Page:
In Walden, he pondered the “seemingly wealthy, but most terribly impoverished class of all, who have accumulated dross, but know not how to use it, or get rid of it, and thus have forged their own golden or silver fetters.”

And he warned, “But lo! Men have become the tools of their tools.” And those tools were functions of slavery and war.

We’ve done away with the latter. The former, however, is still a primary organizing principle for society and government.

At the conclusion of Backfire: How to Destroy a Presidential Candidate, a documentary short produced by Nate Silver’s data journalism outfit FiveThirtyEight.com, the veteran political reporter Sam Donaldson sums up the American-style struggle for power:

The way to look at politics today – unfortunately – is not the way that purists would have it. It’s not the way young people want it. It’s the way it is. And the way it is is tough. Unyielding. Almost anything works. If it works, never mind if it’s ethical. Never mind whether it’s fair. Never mind whether it’s factual. If it works, for you, do it.

To the power elite that run our empire, the ends justify the means.

The good news is people are starting to wake up to their distorted reality.


This Week In…

Anger, which, as FT Alphaville’s David Keohane explains, is a phenomenon driving voters not just in the U.S. presidential election but in electoral contests all over the developed world:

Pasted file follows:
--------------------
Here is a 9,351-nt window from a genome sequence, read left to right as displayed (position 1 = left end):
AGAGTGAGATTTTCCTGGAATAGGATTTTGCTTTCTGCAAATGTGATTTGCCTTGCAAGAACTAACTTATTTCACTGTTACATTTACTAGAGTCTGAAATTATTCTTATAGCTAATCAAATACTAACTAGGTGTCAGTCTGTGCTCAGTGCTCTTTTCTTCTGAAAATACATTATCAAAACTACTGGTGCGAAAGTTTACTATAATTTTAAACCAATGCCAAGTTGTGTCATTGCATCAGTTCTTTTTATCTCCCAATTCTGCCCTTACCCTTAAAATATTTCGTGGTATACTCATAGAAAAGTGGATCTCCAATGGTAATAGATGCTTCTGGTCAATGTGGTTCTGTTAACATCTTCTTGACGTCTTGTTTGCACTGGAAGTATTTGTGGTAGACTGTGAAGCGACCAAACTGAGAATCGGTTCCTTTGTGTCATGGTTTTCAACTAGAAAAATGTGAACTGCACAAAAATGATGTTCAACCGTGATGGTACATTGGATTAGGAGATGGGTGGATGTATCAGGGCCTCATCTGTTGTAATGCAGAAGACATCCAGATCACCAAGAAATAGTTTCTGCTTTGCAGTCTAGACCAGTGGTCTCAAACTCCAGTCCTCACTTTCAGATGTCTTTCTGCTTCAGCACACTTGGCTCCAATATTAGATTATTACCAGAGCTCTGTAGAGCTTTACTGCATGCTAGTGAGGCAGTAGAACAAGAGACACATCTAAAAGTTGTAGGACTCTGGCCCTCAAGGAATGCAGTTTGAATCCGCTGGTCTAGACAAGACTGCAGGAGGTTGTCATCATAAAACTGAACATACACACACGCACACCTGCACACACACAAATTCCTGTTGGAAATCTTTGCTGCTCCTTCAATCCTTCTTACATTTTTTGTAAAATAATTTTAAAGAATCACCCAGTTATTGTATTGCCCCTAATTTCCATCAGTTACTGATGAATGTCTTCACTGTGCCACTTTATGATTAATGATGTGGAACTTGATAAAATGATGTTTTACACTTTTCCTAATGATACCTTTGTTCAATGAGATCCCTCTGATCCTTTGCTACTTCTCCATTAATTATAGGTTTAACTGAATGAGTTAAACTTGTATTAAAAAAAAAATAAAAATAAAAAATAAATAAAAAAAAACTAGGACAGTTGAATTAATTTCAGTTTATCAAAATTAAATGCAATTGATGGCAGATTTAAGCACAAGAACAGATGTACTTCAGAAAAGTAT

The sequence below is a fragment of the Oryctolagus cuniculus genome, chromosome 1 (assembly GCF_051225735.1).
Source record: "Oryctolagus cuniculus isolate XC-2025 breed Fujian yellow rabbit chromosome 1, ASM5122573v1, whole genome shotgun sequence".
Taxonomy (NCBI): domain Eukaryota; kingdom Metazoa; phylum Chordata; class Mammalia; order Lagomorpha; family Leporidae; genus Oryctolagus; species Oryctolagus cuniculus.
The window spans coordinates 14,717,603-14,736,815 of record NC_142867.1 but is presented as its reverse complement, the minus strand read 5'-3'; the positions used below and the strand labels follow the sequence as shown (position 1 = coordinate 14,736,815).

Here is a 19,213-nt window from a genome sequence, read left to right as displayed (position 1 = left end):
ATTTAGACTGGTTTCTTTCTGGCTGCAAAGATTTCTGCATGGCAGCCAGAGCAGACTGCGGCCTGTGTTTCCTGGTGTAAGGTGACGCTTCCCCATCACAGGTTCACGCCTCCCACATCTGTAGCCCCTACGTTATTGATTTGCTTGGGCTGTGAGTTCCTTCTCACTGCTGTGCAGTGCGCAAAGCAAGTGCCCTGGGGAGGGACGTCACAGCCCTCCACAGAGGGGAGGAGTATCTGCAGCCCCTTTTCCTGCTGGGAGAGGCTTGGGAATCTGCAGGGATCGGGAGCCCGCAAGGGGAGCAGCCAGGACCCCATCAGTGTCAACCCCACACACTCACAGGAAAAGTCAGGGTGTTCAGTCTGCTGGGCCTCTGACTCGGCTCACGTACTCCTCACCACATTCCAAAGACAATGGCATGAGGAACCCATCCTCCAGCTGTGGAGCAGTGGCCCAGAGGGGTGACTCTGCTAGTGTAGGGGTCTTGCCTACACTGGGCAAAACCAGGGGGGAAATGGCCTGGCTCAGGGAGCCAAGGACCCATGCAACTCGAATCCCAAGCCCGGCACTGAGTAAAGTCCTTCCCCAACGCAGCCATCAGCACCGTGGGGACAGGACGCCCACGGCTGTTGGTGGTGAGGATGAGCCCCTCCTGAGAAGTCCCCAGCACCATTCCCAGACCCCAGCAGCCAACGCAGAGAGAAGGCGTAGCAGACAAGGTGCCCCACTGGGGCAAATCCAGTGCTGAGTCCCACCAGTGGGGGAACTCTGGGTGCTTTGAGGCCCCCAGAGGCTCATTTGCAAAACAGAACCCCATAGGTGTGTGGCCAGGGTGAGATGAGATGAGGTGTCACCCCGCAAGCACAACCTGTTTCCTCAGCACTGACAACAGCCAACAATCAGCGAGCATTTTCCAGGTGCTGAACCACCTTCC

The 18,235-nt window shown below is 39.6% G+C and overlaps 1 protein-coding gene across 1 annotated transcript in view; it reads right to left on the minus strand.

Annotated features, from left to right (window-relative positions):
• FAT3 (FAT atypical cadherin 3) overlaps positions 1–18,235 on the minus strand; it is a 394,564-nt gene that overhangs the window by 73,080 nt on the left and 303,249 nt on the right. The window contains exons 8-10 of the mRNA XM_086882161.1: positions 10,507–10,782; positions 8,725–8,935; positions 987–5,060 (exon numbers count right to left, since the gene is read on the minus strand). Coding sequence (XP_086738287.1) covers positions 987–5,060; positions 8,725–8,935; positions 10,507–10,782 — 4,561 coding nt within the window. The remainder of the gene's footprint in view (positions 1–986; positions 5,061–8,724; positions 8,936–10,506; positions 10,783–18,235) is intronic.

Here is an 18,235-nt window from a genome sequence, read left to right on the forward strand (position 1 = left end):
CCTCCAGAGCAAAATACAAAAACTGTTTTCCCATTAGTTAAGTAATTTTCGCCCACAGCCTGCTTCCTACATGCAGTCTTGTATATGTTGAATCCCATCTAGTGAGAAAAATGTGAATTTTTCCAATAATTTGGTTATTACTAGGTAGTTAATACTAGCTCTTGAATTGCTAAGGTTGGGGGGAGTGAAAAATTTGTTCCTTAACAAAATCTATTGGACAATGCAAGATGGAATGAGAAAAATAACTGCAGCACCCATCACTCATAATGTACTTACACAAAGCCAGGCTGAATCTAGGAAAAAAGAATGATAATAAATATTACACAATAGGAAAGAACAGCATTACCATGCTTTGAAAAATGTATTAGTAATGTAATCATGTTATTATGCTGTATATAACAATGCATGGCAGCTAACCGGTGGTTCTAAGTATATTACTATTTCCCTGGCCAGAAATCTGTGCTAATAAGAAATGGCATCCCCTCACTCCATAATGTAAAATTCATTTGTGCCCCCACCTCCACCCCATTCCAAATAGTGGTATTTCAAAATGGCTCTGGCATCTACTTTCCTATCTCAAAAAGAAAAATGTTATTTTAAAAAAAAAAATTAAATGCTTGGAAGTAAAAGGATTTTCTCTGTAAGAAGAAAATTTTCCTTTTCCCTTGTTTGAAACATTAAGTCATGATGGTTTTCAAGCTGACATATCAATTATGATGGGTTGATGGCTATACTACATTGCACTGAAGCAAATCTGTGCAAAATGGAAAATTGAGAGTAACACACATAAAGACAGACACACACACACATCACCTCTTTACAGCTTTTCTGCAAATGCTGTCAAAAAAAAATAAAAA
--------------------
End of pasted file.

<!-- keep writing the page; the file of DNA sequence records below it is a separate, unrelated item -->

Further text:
“It’s a bigly trend with enormous consequences for fiscal and monetary policy. But the rise of voter rage in advanced democracies is a hard narrative to chart, what with the lack of data and the abundance of anecdote.”

Keohane shares a set of charts and tables compiled by Marvin Barth of Barclays Plc, who defines “voter rage as a drop in the combined vote share of the center-right and center-left parties as voters shift to parties that they believe better reflect their frustrations.”

The bottom line is the “biggest source of voter rage appears to be a sense of economic and political disenfranchisement.”

Smart Investing,

David Dittman
Editorial Director, Wall Street Daily

The post Presidential Election: Who Benefits Most From the “Establishment’s” Status Quo? appeared first on Wall Street Daily.

 

 

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About Louie Lewis

Louie Lewis
Successful forex trading starts with you first. Then comes the actual strategies and techniques. I have been involved with forex and forex trading for a few years now. It is a wonderful way to build wealth. The learning never stops and I want to help others along their journey into this wonderful market of opportunity.